The Tridevi is a concept in Hinduism joining a triad of eminent goddesses either as a feminine version of the Trimurti or as consorts of a masculine Trimurti, depending on the denomination. This triad is typically personified by the Hindu goddesses Saraswati, Lakshmi, and Parvati. In Shaktism, these triune goddesses are the manifestations of goddess Yogmaya also known by the names of Adi Parashakti, Devi.
Devī is the Sanskrit word for 'goddess'; the masculine form is deva. Devi and deva mean 'heavenly, divine, anything of excellence', and are also gender-specific terms for a deity in Hinduism.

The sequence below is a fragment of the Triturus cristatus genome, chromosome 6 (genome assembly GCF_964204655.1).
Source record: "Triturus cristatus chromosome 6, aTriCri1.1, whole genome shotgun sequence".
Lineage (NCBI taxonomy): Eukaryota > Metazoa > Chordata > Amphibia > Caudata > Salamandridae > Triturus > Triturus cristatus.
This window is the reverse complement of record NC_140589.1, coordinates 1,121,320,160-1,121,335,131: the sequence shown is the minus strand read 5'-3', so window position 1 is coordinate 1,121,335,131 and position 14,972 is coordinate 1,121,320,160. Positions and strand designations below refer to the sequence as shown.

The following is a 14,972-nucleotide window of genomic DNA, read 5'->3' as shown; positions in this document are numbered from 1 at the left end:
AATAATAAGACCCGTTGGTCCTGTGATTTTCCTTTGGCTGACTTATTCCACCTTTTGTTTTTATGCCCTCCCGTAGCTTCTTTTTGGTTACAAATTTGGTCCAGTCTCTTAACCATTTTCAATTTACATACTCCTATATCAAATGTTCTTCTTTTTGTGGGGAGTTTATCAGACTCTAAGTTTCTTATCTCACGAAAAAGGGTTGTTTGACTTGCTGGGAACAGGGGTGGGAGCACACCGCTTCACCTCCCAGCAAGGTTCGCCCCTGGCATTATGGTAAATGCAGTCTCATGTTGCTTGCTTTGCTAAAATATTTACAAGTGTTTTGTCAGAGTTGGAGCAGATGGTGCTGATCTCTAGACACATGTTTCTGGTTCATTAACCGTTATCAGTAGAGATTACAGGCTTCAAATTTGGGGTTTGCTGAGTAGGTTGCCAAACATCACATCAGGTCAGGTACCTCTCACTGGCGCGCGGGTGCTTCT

The concept and reverence for goddesses appears in the Vedas, which were composed around the 3rd millennium BCE.
Goddesses such as Lakshmi, Parvati, Durga, Saraswati, Sita, Radha and Kali have continued to be revered in the modern era.
The medieval era Puranas witness a major .
Parvati is a Hindu goddess. She is the symbol of divine strength, power, love, and productiveness. she is a daughter of the Lord of the Mountains and queen Mena, as she was given a name "Parvati". Parvati is known as the mother goddess in Hinduism. She is also known as Uma.
She is also known as Adi-shakti. She is called by different other names in Hindu religion such as kali, Goddess Laxmi, Adi Parashakti, Shakti, Devi, Durga, Tripura Sundari, Sati, Saraswati, Tridevi, .